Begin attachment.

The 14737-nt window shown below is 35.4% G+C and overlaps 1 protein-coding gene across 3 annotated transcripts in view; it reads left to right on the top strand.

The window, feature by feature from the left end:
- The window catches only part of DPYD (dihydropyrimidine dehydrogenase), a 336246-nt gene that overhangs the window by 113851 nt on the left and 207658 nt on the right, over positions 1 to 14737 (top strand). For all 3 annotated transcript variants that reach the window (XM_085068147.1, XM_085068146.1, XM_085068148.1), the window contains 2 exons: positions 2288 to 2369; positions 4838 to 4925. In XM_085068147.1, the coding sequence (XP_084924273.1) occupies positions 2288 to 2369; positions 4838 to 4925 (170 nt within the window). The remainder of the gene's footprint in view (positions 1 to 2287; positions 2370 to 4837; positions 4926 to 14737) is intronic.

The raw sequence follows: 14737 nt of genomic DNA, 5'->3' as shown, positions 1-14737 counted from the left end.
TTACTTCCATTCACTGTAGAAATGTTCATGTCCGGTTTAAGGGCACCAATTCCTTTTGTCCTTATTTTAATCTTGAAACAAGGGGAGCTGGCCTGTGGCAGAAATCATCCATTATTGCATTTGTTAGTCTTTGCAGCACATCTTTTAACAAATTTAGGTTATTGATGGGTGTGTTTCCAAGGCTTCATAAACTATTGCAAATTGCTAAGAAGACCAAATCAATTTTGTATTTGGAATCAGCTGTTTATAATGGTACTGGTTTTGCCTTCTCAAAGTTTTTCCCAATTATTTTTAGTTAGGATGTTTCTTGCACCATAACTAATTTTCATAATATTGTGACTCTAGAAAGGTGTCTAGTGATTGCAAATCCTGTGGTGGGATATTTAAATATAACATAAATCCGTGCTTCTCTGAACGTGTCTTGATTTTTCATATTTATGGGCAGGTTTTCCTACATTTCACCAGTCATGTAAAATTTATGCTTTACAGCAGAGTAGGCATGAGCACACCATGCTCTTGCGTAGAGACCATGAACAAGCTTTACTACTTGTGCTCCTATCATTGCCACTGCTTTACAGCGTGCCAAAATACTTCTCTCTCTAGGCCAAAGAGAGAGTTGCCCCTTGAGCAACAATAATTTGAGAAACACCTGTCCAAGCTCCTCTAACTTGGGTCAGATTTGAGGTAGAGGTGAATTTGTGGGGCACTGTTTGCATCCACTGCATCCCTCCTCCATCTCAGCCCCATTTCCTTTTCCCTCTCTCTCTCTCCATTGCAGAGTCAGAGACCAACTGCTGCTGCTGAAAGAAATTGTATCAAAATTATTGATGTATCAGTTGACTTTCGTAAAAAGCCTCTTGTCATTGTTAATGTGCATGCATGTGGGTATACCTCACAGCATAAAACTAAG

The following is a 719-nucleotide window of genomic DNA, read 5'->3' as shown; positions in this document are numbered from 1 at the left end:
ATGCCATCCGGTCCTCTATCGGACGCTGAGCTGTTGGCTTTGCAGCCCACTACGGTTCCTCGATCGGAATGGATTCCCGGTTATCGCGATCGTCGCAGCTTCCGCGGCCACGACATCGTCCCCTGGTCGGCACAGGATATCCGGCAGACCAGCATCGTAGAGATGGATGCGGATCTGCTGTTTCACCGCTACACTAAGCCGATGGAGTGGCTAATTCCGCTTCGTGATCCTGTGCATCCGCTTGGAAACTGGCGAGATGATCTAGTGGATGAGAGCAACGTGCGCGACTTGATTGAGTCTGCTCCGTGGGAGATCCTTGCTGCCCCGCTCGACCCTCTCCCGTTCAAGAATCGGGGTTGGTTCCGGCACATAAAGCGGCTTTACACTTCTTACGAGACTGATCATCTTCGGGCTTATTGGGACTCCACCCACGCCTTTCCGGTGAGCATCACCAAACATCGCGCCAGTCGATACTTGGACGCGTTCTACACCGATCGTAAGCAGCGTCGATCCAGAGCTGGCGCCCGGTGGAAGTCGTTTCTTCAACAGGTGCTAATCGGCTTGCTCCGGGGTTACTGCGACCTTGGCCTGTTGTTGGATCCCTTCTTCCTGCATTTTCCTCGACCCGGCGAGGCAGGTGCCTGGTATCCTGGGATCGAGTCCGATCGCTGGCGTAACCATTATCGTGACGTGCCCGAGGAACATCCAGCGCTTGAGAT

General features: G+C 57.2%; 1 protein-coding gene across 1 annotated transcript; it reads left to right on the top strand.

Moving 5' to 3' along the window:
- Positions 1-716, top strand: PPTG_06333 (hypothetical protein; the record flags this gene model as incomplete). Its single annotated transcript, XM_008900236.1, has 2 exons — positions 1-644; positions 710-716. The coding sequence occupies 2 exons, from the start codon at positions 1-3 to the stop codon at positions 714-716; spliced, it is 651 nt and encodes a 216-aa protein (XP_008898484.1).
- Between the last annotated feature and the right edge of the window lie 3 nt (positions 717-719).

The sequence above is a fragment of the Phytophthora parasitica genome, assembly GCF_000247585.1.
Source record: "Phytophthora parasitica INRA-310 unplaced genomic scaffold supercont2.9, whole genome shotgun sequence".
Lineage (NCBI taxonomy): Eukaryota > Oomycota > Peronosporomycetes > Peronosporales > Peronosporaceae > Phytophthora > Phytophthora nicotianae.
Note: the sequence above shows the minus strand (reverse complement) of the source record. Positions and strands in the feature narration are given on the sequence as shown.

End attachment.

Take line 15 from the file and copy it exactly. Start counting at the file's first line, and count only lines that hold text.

Note: the sequence above shows the minus strand (reverse complement) of the source record. Positions and strands in the feature narration are given on the sequence as shown.